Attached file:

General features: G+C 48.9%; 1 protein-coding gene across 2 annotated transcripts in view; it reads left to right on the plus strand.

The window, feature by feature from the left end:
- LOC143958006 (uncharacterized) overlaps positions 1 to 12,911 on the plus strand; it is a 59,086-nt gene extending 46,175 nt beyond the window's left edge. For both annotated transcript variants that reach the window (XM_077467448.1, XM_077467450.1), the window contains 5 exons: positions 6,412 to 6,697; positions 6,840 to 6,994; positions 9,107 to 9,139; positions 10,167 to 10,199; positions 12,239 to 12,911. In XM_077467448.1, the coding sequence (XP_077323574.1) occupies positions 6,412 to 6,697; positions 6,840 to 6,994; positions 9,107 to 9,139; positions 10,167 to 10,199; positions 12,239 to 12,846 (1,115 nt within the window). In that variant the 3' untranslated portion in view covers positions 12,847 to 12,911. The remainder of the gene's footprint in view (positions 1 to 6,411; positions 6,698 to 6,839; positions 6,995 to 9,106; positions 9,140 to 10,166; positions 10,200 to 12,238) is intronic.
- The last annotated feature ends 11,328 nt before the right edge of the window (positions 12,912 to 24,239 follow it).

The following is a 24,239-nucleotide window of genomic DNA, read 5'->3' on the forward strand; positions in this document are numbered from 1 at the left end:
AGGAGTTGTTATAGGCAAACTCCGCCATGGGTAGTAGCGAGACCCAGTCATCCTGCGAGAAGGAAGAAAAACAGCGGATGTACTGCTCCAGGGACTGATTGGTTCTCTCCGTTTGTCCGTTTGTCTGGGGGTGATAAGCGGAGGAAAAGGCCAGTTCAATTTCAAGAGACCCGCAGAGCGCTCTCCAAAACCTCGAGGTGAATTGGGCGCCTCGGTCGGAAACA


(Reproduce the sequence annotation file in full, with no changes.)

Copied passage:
General features: G+C 48.9%; 1 protein-coding gene across 2 annotated transcripts in view; it reads left to right on the plus strand.

The window, feature by feature from the left end:
- LOC143958006 (uncharacterized) overlaps positions 1 to 12,911 on the plus strand; it is a 59,086-nt gene extending 46,175 nt beyond the window's left edge. For both annotated transcript variants that reach the window (XM_077467448.1, XM_077467450.1), the window contains 5 exons: positions 6,412 to 6,697; positions 6,840 to 6,994; positions 9,107 to 9,139; positions 10,167 to 10,199; positions 12,239 to 12,911. In XM_077467448.1, the coding sequence (XP_077323574.1) occupies positions 6,412 to 6,697; positions 6,840 to 6,994; positions 9,107 to 9,139; positions 10,167 to 10,199; positions 12,239 to 12,846 (1,115 nt within the window). In that variant the 3' untranslated portion in view covers positions 12,847 to 12,911. The remainder of the gene's footprint in view (positions 1 to 6,411; positions 6,698 to 6,839; positions 6,995 to 9,106; positions 9,140 to 10,166; positions 10,200 to 12,238) is intronic.
- The last annotated feature ends 11,328 nt before the right edge of the window (positions 12,912 to 24,239 follow it).

The following is a 24,239-nucleotide window of genomic DNA, read 5'->3' on the forward strand; positions in this document are numbered from 1 at the left end:
AGGAGTTGTTATAGGCAAACTCCGCCATGGGTAGTAGCGAGACCCAGTCATCCTGCGAGAAGGAAGAAAAACAGCGGATGTACTGCTCCAGGGACTGATTGGTTCTCTCCGTTTGTCCGTTTGTCTGGGGGTGATAAGCGGAGGAAAAGGCCAGTTCAATTTCAAGAGACCCGCAGAGCGCTCTCCAAAACCTCGAGGTGAATTGGGCGCCTCGGTCGGAAACA